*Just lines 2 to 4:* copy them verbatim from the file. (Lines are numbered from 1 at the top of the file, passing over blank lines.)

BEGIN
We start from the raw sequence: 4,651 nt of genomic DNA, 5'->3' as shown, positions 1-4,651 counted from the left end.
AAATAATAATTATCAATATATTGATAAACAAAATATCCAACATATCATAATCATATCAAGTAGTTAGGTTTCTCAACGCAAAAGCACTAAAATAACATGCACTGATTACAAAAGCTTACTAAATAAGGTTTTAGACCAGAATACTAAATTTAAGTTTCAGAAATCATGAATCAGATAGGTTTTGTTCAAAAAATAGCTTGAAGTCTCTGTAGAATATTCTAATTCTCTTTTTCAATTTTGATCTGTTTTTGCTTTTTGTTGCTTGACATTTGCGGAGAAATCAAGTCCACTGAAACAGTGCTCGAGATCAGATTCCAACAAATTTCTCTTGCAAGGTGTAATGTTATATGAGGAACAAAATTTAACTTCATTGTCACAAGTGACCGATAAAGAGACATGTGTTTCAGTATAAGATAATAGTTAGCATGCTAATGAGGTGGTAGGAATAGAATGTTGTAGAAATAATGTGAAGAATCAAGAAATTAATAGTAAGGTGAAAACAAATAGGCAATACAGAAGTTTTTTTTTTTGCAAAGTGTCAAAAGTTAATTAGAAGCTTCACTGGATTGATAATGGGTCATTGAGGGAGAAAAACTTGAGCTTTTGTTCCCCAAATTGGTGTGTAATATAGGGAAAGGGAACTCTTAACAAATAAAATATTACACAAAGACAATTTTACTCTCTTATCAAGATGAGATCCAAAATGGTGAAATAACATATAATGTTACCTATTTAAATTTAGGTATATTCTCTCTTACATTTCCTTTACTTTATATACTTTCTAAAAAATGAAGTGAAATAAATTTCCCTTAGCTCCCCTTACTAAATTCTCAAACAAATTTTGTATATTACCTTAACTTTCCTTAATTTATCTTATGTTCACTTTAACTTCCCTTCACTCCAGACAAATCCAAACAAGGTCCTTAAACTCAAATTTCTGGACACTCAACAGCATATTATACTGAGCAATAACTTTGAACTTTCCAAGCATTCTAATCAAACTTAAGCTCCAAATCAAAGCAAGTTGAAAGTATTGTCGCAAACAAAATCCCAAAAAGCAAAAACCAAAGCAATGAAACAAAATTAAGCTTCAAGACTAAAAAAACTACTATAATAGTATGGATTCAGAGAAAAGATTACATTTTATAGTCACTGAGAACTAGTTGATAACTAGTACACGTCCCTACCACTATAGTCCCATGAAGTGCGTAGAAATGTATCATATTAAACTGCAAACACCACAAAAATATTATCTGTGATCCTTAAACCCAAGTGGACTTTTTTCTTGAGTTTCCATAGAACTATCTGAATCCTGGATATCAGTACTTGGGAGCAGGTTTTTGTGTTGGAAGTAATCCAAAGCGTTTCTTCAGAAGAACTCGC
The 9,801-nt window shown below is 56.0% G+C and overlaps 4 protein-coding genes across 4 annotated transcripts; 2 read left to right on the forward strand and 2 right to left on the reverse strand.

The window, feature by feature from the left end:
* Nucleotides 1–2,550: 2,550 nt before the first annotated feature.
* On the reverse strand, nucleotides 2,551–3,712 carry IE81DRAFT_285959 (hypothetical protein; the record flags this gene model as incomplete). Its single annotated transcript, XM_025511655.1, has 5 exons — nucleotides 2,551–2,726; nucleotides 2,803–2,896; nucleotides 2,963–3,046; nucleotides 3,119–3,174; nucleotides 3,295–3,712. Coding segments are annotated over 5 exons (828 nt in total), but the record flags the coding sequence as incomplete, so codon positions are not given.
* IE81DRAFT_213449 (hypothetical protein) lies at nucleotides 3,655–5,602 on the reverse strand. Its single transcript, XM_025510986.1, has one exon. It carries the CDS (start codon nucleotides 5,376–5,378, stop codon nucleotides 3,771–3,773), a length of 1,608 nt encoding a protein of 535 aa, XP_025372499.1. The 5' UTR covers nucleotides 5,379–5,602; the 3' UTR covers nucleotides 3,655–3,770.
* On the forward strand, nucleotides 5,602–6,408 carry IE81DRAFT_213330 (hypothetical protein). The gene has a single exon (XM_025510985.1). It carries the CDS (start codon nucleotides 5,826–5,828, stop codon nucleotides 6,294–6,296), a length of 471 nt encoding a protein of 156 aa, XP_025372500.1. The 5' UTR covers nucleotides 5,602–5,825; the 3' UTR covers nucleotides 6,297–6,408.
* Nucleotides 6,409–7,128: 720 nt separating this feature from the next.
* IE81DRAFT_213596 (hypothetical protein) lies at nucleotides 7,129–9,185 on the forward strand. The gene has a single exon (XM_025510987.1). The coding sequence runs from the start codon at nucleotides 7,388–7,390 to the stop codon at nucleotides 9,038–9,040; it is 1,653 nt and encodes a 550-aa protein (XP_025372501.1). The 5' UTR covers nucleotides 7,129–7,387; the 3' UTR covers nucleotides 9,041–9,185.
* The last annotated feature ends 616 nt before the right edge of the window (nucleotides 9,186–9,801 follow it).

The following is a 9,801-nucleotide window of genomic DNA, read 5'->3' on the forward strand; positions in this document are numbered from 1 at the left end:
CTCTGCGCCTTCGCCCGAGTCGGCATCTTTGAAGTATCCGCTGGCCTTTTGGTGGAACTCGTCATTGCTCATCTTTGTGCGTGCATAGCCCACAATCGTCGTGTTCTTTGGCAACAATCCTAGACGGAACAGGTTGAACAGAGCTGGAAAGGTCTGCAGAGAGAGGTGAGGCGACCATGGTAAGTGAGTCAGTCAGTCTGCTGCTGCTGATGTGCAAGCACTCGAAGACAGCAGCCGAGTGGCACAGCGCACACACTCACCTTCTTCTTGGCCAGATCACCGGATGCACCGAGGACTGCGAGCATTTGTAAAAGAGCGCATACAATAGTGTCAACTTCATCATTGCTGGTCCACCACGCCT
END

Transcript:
AAATAATAATTATCAATATATTGATAAACAAAATATCCAACATATCATAATCATATCAAGTAGTTAGGTTTCTCAACGCAAAAGCACTAAAATAACATGCACTGATTACAAAAGCTTACTAAATAAGGTTTTAGACCAGAATACTAAATTTAAGTTTCAGAAATCATGAATCAGATAGGTTTTGTTCAAAAAATAGCTTGAAGTCTCTGTAGAATATTCTAATTCTCTTTTTCAATTTTGATCTGTTTTTGCTTTTTGTTGCTTGACATTTGCGGAGAAATCAAGTCCACTGAAACAGTGCTCGAGATCAGATTCCAACAAATTTCTCTTGCAAGGTGTAATGTTATATGAGGAACAAAATTTAACTTCATTGTCACAAGTGACCGATAAAGAGACATGTGTTTCAGTATAAGATAATAGTTAGCATGCTAATGAGGTGGTAGGAATAGAATGTTGTAGAAATAATGTGAAGAATCAAGAAATTAATAGTAAGGTGAAAACAAATAGGCAATACAGAAGTTTTTTTTTTTGCAAAGTGTCAAAAGTTAATTAGAAGCTTCACTGGATTGATAATGGGTCATTGAGGGAGAAAAACTTGAGCTTTTGTTCCCCAAATTGGTGTGTAATATAGGGAAAGGGAACTCTTAACAAATAAAATATTACACAAAGACAATTTTACTCTCTTATCAAGATGAGATCCAAAATGGTGAAATAACATATAATGTTACCTATTTAAATTTAGGTATATTCTCTCTTACATTTCCTTTACTTTATATACTTTCTAAAAAATGAAGTGAAATAAATTTCCCTTAGCTCCCCTTACTAAATTCTCAAACAAATTTTGTATATTACCTTAACTTTCCTTAATTTATCTTATGTTCACTTTAACTTCCCTTCACTCCAGACAAATCCAAACAAGGTCCTTAAACTCAAATTTCTGGACACTCAACAGCATATTATACTGAGCAATAACTTTGAACTTTCCAAGCATTCTAATCAAACTTAAGCTCCAAATCAAAGCAAGTTGAAAGTATTGTCGCAAACAAAATCCCAAAAAGCAAAAACCAAAGCAATGAAACAAAATTAAGCTTCAAGACTAAAAAAACTACTATAATAGTATGGATTCAGAGAAAAGATTACATTTTATAGTCACTGAGAACTAGTTGATAACTAGTACACGTCCCTACCACTATAGTCCCATGAAGTGCGTAGAAATGTATCATATTAAACTGCAAACACCACAAAAATATTATCTGTGATCCTTAAACCCAAGTGGACTTTTTTCTTGAGTTTCCATAGAACTATCTGAATCCTGGATATCAGTACTTGGGAGCAGGTTTTTGTGTTGGAAGTAATCCAAAGCGTTTCTTCAGAAGAACTCGC
The 9,801-nt window shown below is 56.0% G+C and overlaps 4 protein-coding genes across 4 annotated transcripts; 2 read left to right on the forward strand and 2 right to left on the reverse strand.

The window, feature by feature from the left end: